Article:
All informants were daily smokers prior to pregnancy, with a mean number of cigarettes smoked per day at 20. Although almost one half of informants were able to quit at some point in their pregnancy for 3 weeks or more, only 32% remained nonsmokers throughout their pregnancy. In a previous article on smoking during pregnancy among this sample, we identified three distinct patterns that emerged: quitters, harm reducers, and shifters (Nichter et al., 2007
). The first category, “quitters” (n
= 14, 32%), were women who successfully quit smoking through their pregnancy. “Harm reducers” (n
= 19, 43%) were women who engaged in significant harm-reduction efforts (defined as having reduced smoking during pregnancy by at least 50% of their prepregnancy smoking level and maintaining that reduction to the end of term). The third category, “shifters” (n
= 11, 25%), were women who, despite intermittent harm reduction and quit attempts, were unable to reduce their smoking by at least 50% of their prepregnancy level across the months of pregnancy. Their smoking trajectories across pregnancy were marked by short-term and erratic changes with both reductions and increases in smoking occurring. In terms of prepregnancy smoking levels of women in these three groups, the quitters had the lowest daily mean (18 cigarettes per day) compared to the harm reducers (20 cigarettes) and shifters (23 cigarettes).
By 6 months postpartum, considerable changes had occurred in the women’s smoking status. Of the 14 women who had quit smoking during pregnancy, 8 remained quit and 2 other women who had smoked during pregnancy quit. Among women who continued to smoke during pregnancy, by 6 months postpartum almost one half (n = 21, 48%) had reduced their smoking by 50% of their prepregnancy level. An additional 7 women (16%) had reduced their smoking by one third when compared to their prepregnancy levels. Notably, only 6 women (14%) of the sample returned to smoking at the same level as at prepregnancy.
Women Who Quit Smoking During Pregnancy: What Happened Postpartum?
Among those women who had quit smoking during pregnancy (n = 14), all remained quit for the first month postpartum. However, by Month 3 postpartum, 10 women (70%) remained quit, and by Month 6, 8 women (62%) remained quit. Of the 14 women (86%) who reported abstinence, 12 had cotinine levels of less than 50 ng/ml. Of the 8 women who remained quit, 4 were Hispanic and had been low-level smokers prior to becoming pregnant. The other women had developed strong nonsmoker identities during pregnancy and were motivated to stay quit for the health of the baby. Although 6 women did relapse postpartum, it is noteworthy that 6 months following delivery these women were smoking at one half of their prepregnancy level. Thus, these women were still engaging in significant harm-reduction efforts.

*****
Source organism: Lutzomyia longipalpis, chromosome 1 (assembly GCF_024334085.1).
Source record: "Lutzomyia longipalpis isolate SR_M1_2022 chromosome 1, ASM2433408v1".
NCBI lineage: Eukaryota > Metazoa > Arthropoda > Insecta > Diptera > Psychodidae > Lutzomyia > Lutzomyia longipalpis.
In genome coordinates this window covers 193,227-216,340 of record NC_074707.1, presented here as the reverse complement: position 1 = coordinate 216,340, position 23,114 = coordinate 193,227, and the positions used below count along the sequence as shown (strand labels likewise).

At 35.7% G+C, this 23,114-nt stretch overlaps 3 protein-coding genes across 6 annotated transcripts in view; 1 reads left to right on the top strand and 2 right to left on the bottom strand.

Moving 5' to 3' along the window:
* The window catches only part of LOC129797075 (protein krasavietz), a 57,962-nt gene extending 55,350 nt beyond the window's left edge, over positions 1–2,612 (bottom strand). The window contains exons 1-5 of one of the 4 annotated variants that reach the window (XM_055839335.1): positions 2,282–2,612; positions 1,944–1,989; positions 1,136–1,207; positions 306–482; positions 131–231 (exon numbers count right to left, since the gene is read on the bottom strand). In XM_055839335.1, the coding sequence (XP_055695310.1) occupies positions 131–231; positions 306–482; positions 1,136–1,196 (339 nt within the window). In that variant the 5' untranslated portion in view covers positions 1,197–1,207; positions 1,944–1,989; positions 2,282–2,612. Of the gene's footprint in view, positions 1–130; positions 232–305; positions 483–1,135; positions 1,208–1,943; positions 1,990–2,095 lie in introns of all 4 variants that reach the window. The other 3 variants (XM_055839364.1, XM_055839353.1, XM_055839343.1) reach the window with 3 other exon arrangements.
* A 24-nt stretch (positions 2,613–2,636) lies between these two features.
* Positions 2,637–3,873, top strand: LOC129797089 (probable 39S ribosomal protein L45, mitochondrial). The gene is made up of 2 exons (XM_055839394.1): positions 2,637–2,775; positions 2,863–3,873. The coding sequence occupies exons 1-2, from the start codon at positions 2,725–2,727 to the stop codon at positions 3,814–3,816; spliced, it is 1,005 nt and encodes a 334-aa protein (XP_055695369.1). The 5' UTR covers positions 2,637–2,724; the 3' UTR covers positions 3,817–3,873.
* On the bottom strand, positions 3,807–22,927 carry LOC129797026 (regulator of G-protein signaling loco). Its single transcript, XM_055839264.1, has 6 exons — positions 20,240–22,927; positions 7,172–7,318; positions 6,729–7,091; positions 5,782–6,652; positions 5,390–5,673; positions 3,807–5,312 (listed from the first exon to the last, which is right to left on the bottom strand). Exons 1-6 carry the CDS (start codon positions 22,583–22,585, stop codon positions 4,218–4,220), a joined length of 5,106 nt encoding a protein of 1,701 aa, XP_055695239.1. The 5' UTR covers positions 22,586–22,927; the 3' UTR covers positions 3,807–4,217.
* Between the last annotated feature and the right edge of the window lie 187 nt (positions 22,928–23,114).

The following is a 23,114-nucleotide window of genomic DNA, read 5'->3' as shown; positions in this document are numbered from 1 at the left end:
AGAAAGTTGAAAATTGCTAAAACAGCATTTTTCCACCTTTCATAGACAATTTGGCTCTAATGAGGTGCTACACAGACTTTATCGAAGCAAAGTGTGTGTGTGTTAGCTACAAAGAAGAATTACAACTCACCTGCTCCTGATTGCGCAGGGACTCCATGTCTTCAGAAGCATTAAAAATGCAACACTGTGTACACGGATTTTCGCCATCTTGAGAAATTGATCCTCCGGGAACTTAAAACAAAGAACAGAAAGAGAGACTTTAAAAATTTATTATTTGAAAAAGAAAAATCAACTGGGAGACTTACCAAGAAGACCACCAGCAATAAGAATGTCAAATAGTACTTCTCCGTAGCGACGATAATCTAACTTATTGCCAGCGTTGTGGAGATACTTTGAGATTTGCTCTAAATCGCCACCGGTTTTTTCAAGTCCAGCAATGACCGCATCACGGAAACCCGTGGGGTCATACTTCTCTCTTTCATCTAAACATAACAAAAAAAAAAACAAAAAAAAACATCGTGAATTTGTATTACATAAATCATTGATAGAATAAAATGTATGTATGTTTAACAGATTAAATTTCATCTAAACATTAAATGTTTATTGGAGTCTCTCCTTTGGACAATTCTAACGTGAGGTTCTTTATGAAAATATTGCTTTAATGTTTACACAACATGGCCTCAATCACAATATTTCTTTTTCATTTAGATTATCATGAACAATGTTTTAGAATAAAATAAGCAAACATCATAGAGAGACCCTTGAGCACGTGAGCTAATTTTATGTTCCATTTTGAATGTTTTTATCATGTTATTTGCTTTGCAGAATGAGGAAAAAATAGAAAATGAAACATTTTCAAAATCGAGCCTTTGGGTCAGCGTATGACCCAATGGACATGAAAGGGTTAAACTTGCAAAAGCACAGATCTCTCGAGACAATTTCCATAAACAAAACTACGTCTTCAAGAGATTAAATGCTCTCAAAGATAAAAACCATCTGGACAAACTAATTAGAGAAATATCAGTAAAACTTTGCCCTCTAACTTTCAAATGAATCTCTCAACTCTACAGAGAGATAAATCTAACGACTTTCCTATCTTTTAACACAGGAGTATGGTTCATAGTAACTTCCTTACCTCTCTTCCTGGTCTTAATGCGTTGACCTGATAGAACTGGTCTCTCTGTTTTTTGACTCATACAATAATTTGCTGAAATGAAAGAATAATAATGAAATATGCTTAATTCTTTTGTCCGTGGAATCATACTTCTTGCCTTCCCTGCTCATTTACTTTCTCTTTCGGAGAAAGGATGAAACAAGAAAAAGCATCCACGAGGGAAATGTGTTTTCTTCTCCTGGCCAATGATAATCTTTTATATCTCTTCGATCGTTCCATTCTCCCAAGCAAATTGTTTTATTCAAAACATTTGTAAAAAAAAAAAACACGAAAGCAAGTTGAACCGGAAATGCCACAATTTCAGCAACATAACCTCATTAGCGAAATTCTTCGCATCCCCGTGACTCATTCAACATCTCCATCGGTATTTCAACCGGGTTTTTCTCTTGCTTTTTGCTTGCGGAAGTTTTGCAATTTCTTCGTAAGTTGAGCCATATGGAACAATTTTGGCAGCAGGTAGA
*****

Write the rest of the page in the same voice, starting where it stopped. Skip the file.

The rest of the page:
Women who had quit smoking during pregnancy and who remained quit postpartum were motivated to do so largely because of strong social support from their partners and friends. Another widely discussed motivation was a concern about being seen smoking by their children, even at very young ages. For example, when asked about her motivations for staying quit after delivery, a mother of three explained, “I don’t really want to start smoking again because it’s expensive but mostly it’s because of my daughter. I look at my baby and I don’t want her to be smoking. And my other kids are at an age when they can really see what I’m doing.”
Below, we discuss case studies of two women who had quit smoking during pregnancy and relapsed postpartum. These case studies allow us to highlight contextual factors that led to resuming smoking after delivery and provide data on how and why women engage in harm-reduction efforts.
Patricia, a 21-year-old multiethnic woman, was married and pregnant with her first child. Before pregnancy, she smoked half a pack to a pack a day. During pregnancy, she gradually reduced her cigarette consumption, and from Month 5 until delivery she was completely abstinent. By 3 months postpartum, Patricia had resumed smoking three cigarettes a day and felt comfortable with her smoking level. Compared to what she had smoked prepregnancy, she explained, she hardly felt like she was a smoker any-more. Having a cigarette helped her deal with boredom: “I have nothing else to do except take care of my son.” Smoking outside her home enabled her to take a much-needed break from the hard work of being a mom and helped her deal with feelings of anger and stress.
Although during pregnancy her husband encouraged her to quit—even reducing his own smoking to just one cigarette a day to offer support—after delivery they began to smoke together while drinking and after meals as a way of spending time together.
Patricia exclusively breast-fed her baby for more than 2 months. As a precaution, she waited some time after having a cigarette before she breast-fed so she would not smell like smoke. She did not think that smoking affected her breast milk, nor did she think that smoking three cigarettes a day would affect her own or her baby’s health if she continued to smoke outside. At the last interview at 6 months postpartum, Patricia’s smoking remained at that level.